Posts by epiphany

May 29: Parish Status for Epiphany (1844)

The Fifty-Sixth Annual Convention of the Diocese of Maryland met at St. Paul’s Church in Baltimore from May 29 to June 1, 1844. At the time, the diocese included the entire state of Maryland as well as the District of Columbia. The bishop was the Rt. Rev. William Rollinson Whittingham. In his address to the convention, Bishop Whittingham stated, “The new congregation of the Church of the Epiphany has been steadily increasing in numbers and strength, and has almost completed its church edifice – an exertion that few would have thought within the bounds of possibility when the undertaking was commenced.”

On the second day of the convention, the Committee on new Parishes and Churches recommended the adoption of An Act to erect a new parish in the city of Washington, D.C. out of parts of the two parishes of St. John’s and Trinity. The act was referred to the Rev. Mr. Hawley and the Rev. Mr. French [rectors of St. John’s and Epiphany, respectively], as a committee for the further and final adjustment of the metes and bounds. That afternoon, the committee made their report, which was accepted, and the act agreed upon by them adopted. “The parish so established shall be known as the ‘Epiphany Parish in the city of Washington,’ and shall be entitled to all the rights and privileges secured to separate parishes by the vestry law of the State of Maryland, and by the constitution and canons of the Protestant Episcopal Church in this diocese.

< Previous

May 28: William Beans Magruder (1869)

He was named for his uncle, Dr. William Beans, who as a political prisoner was detained aboard a British ship in Baltimore harbor during the War of 1812. Francis Scott Key was sent to obtain his release. Though born in Montgomery County, Maryland, William Beans Magruder moved with his family to Georgetown at an early age. Here he obtained a preliminary education, before he studied medicine with a local Georgetown physician. In 1831, Magruder graduated from the University of Maryland Medical School. Shortly after setting up his practice, a cholera epidemic broke out in Washington. Dr. Magruder’s heroic conduct during the panic made his reputation as an important physician in the city.

By 1835, Dr. Magruder’s standing in the community had risen to a level that he decided to enter public office. He was first a member of the Washington Board of Health, then elected to the city’s Common Council, and then to the Board of Alderman where he served for 13 years. In 1856, the city’s Democrats, Republicans, and Whigs banded together as the “Anti-Know-Nothing Party” and nominated Magruder for mayor. After a fierce campaign, Magruder won by 13 votes. His term was marked by improvements to the city’s infrastructure. The baptism, confirmation and burial of Magruder’s first wife, Elizabeth, took place at Epiphany. Dr. Magruder was confirmed and married his second wife, Sarah, at Epiphany in 1854. A memorial tribute after his death stated, “his life as a physician was one long act of service and devotion to Almighty God.”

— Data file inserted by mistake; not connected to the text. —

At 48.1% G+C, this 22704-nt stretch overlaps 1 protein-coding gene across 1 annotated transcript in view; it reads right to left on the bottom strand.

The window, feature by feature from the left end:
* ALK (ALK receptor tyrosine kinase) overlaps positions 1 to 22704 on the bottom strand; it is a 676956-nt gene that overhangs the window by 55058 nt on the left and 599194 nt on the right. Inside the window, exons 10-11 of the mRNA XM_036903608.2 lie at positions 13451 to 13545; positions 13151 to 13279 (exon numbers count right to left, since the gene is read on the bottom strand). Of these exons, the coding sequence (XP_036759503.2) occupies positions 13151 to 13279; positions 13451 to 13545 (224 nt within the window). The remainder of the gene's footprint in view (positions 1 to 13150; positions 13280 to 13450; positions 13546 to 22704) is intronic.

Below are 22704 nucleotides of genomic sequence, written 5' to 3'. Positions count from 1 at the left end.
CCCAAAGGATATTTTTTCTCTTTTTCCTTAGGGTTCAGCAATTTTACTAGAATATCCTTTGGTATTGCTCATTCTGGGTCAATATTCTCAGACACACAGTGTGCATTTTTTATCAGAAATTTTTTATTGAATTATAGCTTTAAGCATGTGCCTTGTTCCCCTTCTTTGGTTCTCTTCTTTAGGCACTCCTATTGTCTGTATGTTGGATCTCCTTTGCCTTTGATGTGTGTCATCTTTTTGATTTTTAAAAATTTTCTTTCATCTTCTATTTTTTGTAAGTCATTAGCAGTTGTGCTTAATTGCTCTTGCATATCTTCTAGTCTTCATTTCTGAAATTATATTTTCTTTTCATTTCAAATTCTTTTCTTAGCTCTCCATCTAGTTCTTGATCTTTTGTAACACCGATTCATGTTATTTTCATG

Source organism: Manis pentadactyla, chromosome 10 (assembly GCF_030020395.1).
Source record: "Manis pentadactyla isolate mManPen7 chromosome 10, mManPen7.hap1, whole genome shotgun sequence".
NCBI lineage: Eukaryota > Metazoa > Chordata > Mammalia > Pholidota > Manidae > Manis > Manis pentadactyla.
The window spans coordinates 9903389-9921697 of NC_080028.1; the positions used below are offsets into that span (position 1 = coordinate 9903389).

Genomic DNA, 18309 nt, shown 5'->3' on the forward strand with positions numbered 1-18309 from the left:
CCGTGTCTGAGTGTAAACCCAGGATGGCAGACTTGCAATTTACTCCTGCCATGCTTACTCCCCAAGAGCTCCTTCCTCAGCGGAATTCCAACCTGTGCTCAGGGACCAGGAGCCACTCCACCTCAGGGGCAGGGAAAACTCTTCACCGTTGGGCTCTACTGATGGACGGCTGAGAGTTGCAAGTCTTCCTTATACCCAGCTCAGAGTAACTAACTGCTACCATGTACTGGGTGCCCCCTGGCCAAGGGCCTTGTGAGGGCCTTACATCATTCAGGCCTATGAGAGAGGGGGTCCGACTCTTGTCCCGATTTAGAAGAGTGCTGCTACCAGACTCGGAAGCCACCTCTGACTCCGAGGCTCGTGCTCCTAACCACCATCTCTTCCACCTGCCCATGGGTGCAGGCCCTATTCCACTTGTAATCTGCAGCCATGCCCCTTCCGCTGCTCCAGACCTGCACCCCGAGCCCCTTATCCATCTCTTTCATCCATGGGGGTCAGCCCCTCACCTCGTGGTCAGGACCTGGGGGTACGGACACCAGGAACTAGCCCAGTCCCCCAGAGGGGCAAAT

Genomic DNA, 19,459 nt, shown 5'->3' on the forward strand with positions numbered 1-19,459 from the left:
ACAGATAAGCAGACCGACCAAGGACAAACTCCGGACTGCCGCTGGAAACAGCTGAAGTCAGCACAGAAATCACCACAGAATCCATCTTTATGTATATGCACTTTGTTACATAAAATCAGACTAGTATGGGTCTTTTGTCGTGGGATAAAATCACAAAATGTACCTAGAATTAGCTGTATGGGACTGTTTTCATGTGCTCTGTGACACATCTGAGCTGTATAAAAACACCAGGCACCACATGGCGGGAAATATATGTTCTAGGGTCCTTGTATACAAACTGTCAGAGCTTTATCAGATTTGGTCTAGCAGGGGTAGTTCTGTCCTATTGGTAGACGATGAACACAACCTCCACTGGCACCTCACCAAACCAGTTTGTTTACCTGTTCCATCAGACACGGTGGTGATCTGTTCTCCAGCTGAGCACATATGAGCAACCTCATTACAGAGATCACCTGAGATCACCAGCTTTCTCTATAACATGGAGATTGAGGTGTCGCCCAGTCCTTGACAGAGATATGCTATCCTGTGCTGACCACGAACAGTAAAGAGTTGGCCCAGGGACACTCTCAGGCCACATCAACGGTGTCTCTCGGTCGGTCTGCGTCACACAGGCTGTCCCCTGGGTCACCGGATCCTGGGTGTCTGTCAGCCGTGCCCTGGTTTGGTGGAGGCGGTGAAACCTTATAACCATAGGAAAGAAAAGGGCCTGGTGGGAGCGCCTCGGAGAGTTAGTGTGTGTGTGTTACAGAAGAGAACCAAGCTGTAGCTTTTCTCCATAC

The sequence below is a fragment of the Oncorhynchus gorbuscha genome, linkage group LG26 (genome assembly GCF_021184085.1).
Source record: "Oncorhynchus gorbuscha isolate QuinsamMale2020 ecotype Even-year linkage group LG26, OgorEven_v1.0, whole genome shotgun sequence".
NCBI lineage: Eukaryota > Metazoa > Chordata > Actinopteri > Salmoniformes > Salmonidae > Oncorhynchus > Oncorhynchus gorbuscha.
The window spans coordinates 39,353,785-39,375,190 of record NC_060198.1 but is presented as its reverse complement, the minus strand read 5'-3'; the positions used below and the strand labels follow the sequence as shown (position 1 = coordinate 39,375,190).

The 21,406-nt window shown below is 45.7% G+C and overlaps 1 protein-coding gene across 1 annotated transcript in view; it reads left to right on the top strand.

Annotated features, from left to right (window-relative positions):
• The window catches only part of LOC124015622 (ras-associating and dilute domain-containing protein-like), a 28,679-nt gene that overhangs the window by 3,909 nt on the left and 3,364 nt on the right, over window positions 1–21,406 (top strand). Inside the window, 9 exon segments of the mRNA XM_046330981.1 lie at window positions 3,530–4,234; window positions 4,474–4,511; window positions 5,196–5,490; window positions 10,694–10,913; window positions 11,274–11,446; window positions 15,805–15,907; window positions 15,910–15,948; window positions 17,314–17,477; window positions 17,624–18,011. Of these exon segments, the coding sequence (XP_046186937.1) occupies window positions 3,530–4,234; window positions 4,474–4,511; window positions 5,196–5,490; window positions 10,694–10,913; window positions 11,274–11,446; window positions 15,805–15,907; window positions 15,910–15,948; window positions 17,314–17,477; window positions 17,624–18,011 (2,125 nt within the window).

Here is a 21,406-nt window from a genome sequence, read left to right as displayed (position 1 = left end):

< Previous     Next >

May 27: Diocese of Washington (1895)

The 112th Annual Convention of the Diocese of Maryland met at the Church of the Epiphany in Washington, DC from May 29 to May 30, 1895. At the time, the diocese included the state of Maryland other than the Eastern Shore as well as the District of Columbia. The bishop was the Rt. Rev. William Paret (former rector of Epiphany). The work of the two previous conventions had focused on a division of the diocese and the creation of the Diocese of Washington. Final approval depended on raising enough money to endow the new diocese. In his address to the convention, Bishop Paret stated, “What we all seek is the real strength and welfare of the Church, its greater power and effectiveness as Christ’s instrument and servant, in perpetuating and spreading His blessings for mankind.”

The people of Epiphany subscribed nearly one fourth of the amount pledged to support the new diocese. The approved bounds of the new organization were the District of Columbia and four Maryland counties of Montgomery, Prince Georges, Charles and St. Marys. The Diocese of Maryland transferred about 12,500 communicants, 49 parishes with 81 places of worship and 79 priests to the new institution. Epiphany Parish was by far the largest in the new diocese in terms of numbers. The General Convention of the Episcopal Church approved the creation of the new diocese in October 1895 and the primary convention of the new Diocese of Washington was held in early December.

< Previous

May 26: Samuel Powhatan Carter (1891)

Samuel Perry (later changed to Powhatan) Carter was a general in the Union Army and later became an admiral in the postbellum U.S. Navy. He was the first and to date only American officer to attain the rank of Major General and Rear Admiral. A native of Carter County, Tennessee, Samuel P. Carter was a direct descendant of the early settlers for whom the county was named. After studying at several schools, including the College of New Jersey (now Princeton), Carter enlisted in the U.S. Navy. He served as a midshipman for five years before transferring to the U.S. Naval Academy, from which he graduated in 1846, the academy’s first class. Five years later, Carter married Caroline C. Potts at Epiphany. Caroline was later confirmed and buried from Epiphany.